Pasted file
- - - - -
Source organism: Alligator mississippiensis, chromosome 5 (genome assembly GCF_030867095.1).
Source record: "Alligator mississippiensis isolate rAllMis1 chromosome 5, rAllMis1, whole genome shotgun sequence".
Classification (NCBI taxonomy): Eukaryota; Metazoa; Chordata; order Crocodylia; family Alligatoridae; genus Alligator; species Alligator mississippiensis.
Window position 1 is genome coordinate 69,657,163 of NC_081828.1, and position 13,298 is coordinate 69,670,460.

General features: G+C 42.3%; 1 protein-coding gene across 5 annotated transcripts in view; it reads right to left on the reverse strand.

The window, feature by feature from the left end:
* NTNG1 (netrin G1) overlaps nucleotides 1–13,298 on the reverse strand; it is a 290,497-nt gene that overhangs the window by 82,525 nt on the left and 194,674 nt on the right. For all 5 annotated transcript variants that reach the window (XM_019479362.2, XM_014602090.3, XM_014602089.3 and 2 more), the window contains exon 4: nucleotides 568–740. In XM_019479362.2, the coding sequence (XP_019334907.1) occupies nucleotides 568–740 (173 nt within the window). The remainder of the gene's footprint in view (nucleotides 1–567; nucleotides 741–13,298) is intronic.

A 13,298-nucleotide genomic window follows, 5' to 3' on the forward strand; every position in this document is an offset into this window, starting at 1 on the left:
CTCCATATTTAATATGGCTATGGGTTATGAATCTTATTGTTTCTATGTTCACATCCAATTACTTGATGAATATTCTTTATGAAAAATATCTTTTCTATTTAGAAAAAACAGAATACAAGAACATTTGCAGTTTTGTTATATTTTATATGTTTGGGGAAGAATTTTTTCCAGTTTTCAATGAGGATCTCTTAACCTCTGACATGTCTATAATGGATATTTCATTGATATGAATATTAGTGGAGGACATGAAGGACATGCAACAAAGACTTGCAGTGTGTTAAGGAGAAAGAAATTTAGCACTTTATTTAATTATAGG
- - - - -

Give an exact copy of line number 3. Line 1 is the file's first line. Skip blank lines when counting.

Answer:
Classification (NCBI taxonomy): Eukaryota; Metazoa; Chordata; order Crocodylia; family Alligatoridae; genus Alligator; species Alligator mississippiensis.